ReplyDeleteYes please do! It's a tricky idea to really understand. The best part of this was with the scales you don't have to mention anything about at equations at all. My kids actually thought it was more of a puzzle like sudoku than anything to do with math..silly teenagers.

DeleteI apologize for the anonymous name, but I don't know what else to use. My question is how far into the ISN do you start the WWK section? I love all of your ideas! We use a similar notebook in fourt grade, but call it our "Learning Log."

ReplyDeleteI leave the first 4 pages for the table of contents and then the next six for wwk...you can always do or more or less though depending on your kids. If your kids write big you may want to set aside more or you can always tape in additional pages or some have suggested doing it in the back and working backwards.

DeleteThis is GREAT! My 8th graders and I thank you (although they may not know they should). Getting "No solution" is so abstract that I had no idea how to make it concrete enough.

ReplyDeleteAwesome! So glad to hear that it was useful

DeleteThis looks very similar to hands on equations! I don't know if you have seen it, but it teaches the kids how to solve equations with manipulatives. Very cool!

ReplyDeleteYes! That is funny you say that because that's exactly where I got the idea from. When I taught 8th grade, we used the whole hands on equations kit. Since then I've used bits and pieces of it here and there. Recently I was excited to find that all of hands on equations is available now on the iPad as an app.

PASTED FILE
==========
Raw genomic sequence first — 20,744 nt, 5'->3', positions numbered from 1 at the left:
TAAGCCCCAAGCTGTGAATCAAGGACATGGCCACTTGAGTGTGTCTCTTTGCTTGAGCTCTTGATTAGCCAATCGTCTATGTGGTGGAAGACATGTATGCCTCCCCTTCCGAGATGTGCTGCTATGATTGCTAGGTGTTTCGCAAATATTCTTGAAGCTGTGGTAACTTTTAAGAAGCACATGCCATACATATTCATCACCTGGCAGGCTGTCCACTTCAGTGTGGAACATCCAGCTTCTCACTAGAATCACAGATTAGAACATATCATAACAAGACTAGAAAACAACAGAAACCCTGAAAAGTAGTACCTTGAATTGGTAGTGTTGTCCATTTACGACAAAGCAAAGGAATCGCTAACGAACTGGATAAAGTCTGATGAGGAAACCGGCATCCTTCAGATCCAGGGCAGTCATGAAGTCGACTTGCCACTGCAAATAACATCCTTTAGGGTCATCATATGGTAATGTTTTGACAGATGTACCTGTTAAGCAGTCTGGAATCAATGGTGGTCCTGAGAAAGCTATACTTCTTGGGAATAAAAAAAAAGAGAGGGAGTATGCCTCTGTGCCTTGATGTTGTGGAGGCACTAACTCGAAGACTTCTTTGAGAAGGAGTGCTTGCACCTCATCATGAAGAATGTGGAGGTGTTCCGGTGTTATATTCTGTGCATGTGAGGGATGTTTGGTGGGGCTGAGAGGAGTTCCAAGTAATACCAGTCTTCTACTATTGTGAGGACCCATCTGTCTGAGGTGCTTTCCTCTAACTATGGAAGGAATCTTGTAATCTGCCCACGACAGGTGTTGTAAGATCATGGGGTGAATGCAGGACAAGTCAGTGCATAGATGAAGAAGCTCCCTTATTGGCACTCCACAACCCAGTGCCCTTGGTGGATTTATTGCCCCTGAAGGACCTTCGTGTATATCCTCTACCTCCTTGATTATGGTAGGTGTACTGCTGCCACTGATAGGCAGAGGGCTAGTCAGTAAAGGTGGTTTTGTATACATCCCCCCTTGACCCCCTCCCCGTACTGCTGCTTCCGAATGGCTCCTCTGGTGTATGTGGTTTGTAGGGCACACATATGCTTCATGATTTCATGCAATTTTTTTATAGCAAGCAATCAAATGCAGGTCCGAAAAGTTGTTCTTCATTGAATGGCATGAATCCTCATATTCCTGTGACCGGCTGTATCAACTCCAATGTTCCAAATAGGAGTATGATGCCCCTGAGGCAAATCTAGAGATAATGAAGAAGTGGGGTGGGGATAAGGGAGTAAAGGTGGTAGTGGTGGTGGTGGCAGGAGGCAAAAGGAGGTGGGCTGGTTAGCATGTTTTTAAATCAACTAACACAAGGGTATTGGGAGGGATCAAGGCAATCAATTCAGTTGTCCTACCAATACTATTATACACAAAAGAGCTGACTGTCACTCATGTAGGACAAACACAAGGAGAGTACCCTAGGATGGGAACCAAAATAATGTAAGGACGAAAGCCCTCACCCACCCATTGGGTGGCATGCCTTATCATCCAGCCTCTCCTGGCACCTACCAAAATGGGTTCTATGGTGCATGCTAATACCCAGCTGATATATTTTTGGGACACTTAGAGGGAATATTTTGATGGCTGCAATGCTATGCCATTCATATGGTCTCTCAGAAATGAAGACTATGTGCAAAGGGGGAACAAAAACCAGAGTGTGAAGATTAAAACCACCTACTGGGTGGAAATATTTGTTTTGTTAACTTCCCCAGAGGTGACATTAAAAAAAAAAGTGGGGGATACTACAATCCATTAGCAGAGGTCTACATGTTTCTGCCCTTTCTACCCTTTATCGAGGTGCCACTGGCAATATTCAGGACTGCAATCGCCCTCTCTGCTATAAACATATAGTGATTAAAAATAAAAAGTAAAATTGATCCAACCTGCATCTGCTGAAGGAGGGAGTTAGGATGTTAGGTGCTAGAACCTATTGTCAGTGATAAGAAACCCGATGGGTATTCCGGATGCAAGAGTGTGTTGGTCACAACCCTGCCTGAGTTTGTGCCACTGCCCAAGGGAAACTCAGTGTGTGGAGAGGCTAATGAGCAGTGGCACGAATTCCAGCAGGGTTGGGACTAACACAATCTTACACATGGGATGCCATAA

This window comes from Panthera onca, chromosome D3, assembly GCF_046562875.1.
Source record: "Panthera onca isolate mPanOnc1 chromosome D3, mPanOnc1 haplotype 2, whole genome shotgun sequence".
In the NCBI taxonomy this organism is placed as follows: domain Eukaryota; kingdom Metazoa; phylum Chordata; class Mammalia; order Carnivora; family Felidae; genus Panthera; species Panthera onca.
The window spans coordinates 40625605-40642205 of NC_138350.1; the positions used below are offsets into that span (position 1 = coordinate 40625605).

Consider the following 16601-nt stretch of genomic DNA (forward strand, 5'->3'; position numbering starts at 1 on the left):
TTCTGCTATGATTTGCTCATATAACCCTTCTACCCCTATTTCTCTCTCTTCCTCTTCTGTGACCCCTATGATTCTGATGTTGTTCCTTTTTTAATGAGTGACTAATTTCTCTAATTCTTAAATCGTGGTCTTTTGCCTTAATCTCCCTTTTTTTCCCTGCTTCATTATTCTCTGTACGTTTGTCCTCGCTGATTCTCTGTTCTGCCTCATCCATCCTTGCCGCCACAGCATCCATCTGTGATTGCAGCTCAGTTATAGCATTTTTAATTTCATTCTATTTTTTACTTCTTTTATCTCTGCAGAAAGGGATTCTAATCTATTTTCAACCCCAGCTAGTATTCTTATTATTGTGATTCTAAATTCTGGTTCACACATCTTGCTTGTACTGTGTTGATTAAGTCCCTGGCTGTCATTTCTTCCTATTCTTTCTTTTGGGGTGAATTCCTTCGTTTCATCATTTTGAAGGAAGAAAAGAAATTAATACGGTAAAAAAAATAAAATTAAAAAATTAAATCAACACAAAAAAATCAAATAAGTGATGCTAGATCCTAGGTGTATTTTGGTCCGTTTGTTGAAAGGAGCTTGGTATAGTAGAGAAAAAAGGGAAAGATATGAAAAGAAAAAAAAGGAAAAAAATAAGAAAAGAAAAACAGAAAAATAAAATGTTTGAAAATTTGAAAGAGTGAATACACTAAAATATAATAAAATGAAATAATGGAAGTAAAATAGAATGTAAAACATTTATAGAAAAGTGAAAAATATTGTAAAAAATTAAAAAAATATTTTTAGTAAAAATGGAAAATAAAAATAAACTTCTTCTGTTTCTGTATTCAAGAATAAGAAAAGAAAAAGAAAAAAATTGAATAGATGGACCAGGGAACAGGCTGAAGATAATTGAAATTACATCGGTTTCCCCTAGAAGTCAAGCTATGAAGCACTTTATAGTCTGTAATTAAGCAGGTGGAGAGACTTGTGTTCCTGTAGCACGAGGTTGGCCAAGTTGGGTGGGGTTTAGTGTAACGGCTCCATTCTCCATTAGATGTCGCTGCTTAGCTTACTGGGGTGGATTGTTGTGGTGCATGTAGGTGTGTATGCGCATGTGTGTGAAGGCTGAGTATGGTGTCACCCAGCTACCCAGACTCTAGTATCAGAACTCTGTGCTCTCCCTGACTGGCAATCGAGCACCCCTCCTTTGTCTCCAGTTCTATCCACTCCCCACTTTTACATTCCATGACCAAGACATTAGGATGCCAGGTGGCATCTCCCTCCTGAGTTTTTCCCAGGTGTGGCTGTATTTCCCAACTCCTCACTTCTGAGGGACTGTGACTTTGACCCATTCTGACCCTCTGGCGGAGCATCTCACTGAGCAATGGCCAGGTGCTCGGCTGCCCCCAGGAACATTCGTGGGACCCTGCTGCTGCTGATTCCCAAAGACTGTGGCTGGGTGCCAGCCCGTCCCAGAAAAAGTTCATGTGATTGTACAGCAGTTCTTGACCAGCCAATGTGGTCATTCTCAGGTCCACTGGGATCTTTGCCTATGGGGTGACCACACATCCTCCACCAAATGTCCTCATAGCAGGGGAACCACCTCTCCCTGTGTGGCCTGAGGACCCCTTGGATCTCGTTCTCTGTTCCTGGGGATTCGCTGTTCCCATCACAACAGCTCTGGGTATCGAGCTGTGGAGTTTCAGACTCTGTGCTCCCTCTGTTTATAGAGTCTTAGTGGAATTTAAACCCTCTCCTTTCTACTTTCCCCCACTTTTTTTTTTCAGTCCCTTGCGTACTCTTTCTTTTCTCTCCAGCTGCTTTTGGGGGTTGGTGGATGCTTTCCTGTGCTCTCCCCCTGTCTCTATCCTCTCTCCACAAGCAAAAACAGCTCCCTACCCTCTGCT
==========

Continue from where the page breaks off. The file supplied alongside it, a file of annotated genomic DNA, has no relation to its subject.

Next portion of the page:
DeleteThis looks very similar to hands on equations! I don't know if you have seen it, but it teaches the kids how to solve equations with manipulatives. Very cool!

ReplyDeleteEquations are equality of two or more expressions. Balancing Equations is a great way of teaching math. thanks for sharing.

ReplyDeleteThis is perfect. I start this next month. I tried to do this last year, but it wasn't the best. This is what I need.

ReplyDeleteTeaching in an Organized Mess

This is the second year in a row I have used this activity. I wouldn't change a thing! Thanks,

ReplyDeleteJan

http://equationfreak.blogspot.com/

"Are you trying to trick us, Mrs. Burwitz?" Loved it! The kids really appreciated it. And my fellow teachers also commented on what a great warm up this was for our kids. Thanks!

ReplyDeletehttps://mburwitzwahoo.wordpress.com/

Brilliant Sarah, many thanks for sharing. My Canadian colleague introduced me to INBs I definitely think they are the way to go for notes, better higher order thinking (for teachers as well!)

ReplyDeleteFrom Aotearoa (Land of the long white cloud)

this is amazing Thank you so much! I am so excited to try this out with my 8th grade students!

ReplyDeleteI wonder if rewording the directions as "each of these scales need to be balanced" or "your goal is to balance each of these scales" would create less student frustration. I have a feeling some of my students would not be happy with the fact that the directions "lied" to them!

ReplyDelete